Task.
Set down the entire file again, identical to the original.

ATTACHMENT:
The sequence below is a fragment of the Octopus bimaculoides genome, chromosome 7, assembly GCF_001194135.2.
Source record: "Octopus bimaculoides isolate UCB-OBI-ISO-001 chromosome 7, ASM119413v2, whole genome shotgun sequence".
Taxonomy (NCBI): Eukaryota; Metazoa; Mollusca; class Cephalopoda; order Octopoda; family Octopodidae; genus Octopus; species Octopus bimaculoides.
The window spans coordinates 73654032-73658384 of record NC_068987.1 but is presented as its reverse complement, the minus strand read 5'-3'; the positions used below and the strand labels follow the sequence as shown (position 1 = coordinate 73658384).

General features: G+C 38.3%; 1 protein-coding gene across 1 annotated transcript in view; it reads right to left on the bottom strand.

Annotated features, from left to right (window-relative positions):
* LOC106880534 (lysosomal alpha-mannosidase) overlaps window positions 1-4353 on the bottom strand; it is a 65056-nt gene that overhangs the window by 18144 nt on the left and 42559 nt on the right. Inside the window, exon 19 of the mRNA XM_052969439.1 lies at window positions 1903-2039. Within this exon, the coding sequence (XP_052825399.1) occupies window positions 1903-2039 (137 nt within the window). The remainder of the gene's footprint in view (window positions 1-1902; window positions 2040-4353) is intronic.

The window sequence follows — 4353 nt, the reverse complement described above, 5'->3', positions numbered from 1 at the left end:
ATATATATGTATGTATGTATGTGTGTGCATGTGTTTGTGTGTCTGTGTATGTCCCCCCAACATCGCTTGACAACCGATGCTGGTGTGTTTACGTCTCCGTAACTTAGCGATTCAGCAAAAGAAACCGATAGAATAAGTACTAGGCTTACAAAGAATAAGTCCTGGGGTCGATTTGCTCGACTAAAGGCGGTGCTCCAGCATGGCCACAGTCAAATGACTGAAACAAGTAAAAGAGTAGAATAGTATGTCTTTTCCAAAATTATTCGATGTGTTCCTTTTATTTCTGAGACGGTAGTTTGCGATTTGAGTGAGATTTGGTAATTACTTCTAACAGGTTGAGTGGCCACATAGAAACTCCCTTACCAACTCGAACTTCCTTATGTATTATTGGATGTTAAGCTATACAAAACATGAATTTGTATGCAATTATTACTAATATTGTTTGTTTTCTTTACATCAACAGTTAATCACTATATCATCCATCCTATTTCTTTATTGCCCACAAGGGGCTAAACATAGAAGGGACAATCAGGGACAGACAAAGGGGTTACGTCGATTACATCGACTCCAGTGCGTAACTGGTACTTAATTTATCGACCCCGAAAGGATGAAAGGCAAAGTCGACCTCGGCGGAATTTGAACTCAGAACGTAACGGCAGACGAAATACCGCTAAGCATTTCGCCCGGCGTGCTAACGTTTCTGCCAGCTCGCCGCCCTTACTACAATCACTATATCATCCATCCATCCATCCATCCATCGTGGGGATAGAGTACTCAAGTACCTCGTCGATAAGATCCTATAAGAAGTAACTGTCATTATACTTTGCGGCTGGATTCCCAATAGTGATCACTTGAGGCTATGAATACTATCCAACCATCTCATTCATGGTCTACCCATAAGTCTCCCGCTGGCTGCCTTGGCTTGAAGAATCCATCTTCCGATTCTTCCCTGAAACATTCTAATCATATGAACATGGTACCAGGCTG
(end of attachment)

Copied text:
The sequence below is a fragment of the Octopus bimaculoides genome, chromosome 7, assembly GCF_001194135.2.
Source record: "Octopus bimaculoides isolate UCB-OBI-ISO-001 chromosome 7, ASM119413v2, whole genome shotgun sequence".
Taxonomy (NCBI): Eukaryota; Metazoa; Mollusca; class Cephalopoda; order Octopoda; family Octopodidae; genus Octopus; species Octopus bimaculoides.
The window spans coordinates 73654032-73658384 of record NC_068987.1 but is presented as its reverse complement, the minus strand read 5'-3'; the positions used below and the strand labels follow the sequence as shown (position 1 = coordinate 73658384).

General features: G+C 38.3%; 1 protein-coding gene across 1 annotated transcript in view; it reads right to left on the bottom strand.

Annotated features, from left to right (window-relative positions):
* LOC106880534 (lysosomal alpha-mannosidase) overlaps window positions 1-4353 on the bottom strand; it is a 65056-nt gene that overhangs the window by 18144 nt on the left and 42559 nt on the right. Inside the window, exon 19 of the mRNA XM_052969439.1 lies at window positions 1903-2039. Within this exon, the coding sequence (XP_052825399.1) occupies window positions 1903-2039 (137 nt within the window). The remainder of the gene's footprint in view (window positions 1-1902; window positions 2040-4353) is intronic.

The window sequence follows — 4353 nt, the reverse complement described above, 5'->3', positions numbered from 1 at the left end:
ATATATATGTATGTATGTATGTGTGTGCATGTGTTTGTGTGTCTGTGTATGTCCCCCCAACATCGCTTGACAACCGATGCTGGTGTGTTTACGTCTCCGTAACTTAGCGATTCAGCAAAAGAAACCGATAGAATAAGTACTAGGCTTACAAAGAATAAGTCCTGGGGTCGATTTGCTCGACTAAAGGCGGTGCTCCAGCATGGCCACAGTCAAATGACTGAAACAAGTAAAAGAGTAGAATAGTATGTCTTTTCCAAAATTATTCGATGTGTTCCTTTTATTTCTGAGACGGTAGTTTGCGATTTGAGTGAGATTTGGTAATTACTTCTAACAGGTTGAGTGGCCACATAGAAACTCCCTTACCAACTCGAACTTCCTTATGTATTATTGGATGTTAAGCTATACAAAACATGAATTTGTATGCAATTATTACTAATATTGTTTGTTTTCTTTACATCAACAGTTAATCACTATATCATCCATCCTATTTCTTTATTGCCCACAAGGGGCTAAACATAGAAGGGACAATCAGGGACAGACAAAGGGGTTACGTCGATTACATCGACTCCAGTGCGTAACTGGTACTTAATTTATCGACCCCGAAAGGATGAAAGGCAAAGTCGACCTCGGCGGAATTTGAACTCAGAACGTAACGGCAGACGAAATACCGCTAAGCATTTCGCCCGGCGTGCTAACGTTTCTGCCAGCTCGCCGCCCTTACTACAATCACTATATCATCCATCCATCCATCCATCCATCGTGGGGATAGAGTACTCAAGTACCTCGTCGATAAGATCCTATAAGAAGTAACTGTCATTATACTTTGCGGCTGGATTCCCAATAGTGATCACTTGAGGCTATGAATACTATCCAACCATCTCATTCATGGTCTACCCATAAGTCTCCCGCTGGCTGCCTTGGCTTGAAGAATCCATCTTCCGATTCTTCCCTGAAACATTCTAATCATATGAACATGGTACCAGGCTG